By Ajai Shukla
Business Standard, 9th Aug 14
New Delhi and Washington will negotiate a new defence framework to replace the current agreement, negotiated in 2005, which will expire next year.
The ministry of defence (MoD) announced on Friday that visiting US Defence Secretary, Chuck Hagel, and India’s defence minister, Arun Jaitley, had “decided to take steps for the extension of the New Framework for the United States – India defence relationship, well before it expires in July 2015.”
In delegation talks today between the MoD and the Pentagon delegation, the two sides agreed to take forward the Defence Technology and Trade Initiative (DTTI), a high-level body established in 2012 to ensure that bureaucratic red tape was not allowed to stand in the way of the broader strategic relationship.
The DTTI was rendered directionless after the recent retirement of the heads from both sides --- US Deputy Secretary of Defence, Ashton Carter resigned in November, while India’s National Security Advisor Shiv Shankar Menon stepped down in May when the new government was formed.
The MoD today announced the new leadership of the DTTI, stating that “The contact person from the Indian side will be the Secretary, Department of Defence Production and the United States will be represented by the Under Secretary for Acquisition, Technology and Licensing at the Pentagon.”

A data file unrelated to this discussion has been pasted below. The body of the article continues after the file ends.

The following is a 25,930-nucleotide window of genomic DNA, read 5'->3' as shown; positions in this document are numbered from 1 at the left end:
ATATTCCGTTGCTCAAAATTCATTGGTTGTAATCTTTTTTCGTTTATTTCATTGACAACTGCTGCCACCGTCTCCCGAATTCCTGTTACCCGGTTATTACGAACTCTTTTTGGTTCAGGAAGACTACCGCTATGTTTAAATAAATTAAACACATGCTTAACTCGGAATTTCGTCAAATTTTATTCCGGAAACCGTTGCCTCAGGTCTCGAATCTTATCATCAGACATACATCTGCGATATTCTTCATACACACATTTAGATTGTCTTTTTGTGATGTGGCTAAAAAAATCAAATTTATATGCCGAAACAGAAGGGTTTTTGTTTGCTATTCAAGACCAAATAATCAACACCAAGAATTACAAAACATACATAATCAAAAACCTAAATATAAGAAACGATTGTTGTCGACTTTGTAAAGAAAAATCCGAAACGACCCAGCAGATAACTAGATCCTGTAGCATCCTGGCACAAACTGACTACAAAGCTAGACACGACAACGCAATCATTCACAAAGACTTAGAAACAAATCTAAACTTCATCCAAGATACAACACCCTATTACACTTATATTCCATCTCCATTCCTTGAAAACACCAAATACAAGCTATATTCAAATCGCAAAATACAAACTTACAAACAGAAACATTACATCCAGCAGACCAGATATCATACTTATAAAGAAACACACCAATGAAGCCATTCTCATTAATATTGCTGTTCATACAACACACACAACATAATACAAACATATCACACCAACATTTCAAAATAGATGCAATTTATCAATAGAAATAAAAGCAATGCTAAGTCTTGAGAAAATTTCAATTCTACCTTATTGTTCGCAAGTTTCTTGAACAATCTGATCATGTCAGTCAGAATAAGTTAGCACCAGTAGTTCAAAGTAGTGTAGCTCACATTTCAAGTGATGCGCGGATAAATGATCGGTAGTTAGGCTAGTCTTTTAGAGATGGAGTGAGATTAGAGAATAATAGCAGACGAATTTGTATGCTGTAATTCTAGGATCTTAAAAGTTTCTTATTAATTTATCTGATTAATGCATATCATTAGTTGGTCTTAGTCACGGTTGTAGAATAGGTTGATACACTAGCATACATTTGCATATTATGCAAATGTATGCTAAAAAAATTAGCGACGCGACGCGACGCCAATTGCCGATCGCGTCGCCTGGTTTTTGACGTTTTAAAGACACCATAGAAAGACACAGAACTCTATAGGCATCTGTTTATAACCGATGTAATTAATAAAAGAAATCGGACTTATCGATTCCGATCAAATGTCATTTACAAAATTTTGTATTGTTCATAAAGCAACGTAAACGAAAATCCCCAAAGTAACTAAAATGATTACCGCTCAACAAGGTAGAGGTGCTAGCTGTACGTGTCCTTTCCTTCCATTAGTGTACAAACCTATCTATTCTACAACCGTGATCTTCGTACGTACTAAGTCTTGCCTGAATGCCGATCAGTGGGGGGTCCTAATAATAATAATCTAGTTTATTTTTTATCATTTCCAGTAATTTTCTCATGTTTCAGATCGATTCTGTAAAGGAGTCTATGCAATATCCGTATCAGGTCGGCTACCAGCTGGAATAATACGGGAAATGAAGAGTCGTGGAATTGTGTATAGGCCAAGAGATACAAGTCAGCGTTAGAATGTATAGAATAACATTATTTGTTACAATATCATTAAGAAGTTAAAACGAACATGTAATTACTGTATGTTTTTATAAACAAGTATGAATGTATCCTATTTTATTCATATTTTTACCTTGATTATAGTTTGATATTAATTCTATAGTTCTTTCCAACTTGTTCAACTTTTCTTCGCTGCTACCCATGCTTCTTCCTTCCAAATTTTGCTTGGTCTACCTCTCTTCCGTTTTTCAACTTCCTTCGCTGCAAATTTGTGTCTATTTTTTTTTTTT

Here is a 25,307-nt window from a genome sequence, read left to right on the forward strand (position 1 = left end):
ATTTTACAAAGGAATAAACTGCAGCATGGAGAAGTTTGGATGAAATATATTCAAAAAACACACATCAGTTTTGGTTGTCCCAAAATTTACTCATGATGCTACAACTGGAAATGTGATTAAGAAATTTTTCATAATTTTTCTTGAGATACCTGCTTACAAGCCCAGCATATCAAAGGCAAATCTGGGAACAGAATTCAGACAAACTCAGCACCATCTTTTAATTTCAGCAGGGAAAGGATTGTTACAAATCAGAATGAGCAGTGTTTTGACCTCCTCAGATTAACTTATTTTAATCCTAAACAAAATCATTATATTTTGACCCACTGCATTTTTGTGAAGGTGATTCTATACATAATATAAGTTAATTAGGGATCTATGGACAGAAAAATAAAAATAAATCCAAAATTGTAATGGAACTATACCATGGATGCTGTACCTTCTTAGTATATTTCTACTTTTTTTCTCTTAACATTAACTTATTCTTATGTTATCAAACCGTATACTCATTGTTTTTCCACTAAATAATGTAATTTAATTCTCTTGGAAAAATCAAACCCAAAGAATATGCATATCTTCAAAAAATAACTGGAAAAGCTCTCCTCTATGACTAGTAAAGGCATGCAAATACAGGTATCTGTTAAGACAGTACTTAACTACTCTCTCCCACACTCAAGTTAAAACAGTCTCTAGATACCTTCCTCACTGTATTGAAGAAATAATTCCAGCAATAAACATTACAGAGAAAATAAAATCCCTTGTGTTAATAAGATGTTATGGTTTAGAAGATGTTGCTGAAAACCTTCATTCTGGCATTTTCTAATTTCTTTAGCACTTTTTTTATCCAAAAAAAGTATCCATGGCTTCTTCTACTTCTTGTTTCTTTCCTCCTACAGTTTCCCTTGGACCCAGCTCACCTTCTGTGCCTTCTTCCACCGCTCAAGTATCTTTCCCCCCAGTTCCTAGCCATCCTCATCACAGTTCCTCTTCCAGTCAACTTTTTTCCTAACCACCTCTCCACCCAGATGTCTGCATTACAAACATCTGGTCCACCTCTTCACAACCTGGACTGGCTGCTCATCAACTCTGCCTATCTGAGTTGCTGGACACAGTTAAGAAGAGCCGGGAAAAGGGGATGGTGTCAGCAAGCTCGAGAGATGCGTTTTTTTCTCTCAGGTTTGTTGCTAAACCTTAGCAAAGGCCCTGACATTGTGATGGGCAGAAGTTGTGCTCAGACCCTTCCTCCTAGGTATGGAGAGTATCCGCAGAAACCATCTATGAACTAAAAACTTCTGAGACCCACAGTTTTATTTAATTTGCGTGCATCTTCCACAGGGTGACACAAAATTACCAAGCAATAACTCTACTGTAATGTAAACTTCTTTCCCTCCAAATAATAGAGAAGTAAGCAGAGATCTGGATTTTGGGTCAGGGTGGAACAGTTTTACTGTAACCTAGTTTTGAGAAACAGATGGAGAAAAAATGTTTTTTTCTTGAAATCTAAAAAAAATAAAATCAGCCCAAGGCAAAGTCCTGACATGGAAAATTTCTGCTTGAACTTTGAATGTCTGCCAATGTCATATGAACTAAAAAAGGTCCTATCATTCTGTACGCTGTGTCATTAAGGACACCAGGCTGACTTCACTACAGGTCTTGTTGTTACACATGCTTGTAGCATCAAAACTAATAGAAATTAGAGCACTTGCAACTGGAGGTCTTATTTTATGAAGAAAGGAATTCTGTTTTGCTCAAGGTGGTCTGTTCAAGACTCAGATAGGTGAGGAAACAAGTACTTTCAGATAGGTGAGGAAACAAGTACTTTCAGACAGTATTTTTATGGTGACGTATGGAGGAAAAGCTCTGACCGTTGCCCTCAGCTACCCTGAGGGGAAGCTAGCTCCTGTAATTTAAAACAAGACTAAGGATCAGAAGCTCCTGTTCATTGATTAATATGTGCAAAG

The US had already named Frank Kendall, the Under Secretary of Defence (ATL) as their representative to the DTTI. New Delhi has still to name a new
secretary of the department of defence production, a post that is currently vacant.
Washington has sought to catalyse the US-India defence partnership through the DTTI, by offering proposals like co-producing the Javelin anti-tank missile in India, and co-developing a next-generation version of the Javelin. The MoD is evaluating the Javelin proposal.
The Indian side stressed its wish for US high technology in defence R&D and manufacture. The Indian defence minister stated, “The development of our own indigenous capabilities is a major objective that guides our present policies. In this direction, we have taken steps to raise the FDI (foreign direct investment) cap in the defence sector. We look forward to work closely with the US in this regard”.
On Thursday, the government had raised the permissible FDI cap in defence from 26 to 49 per cent.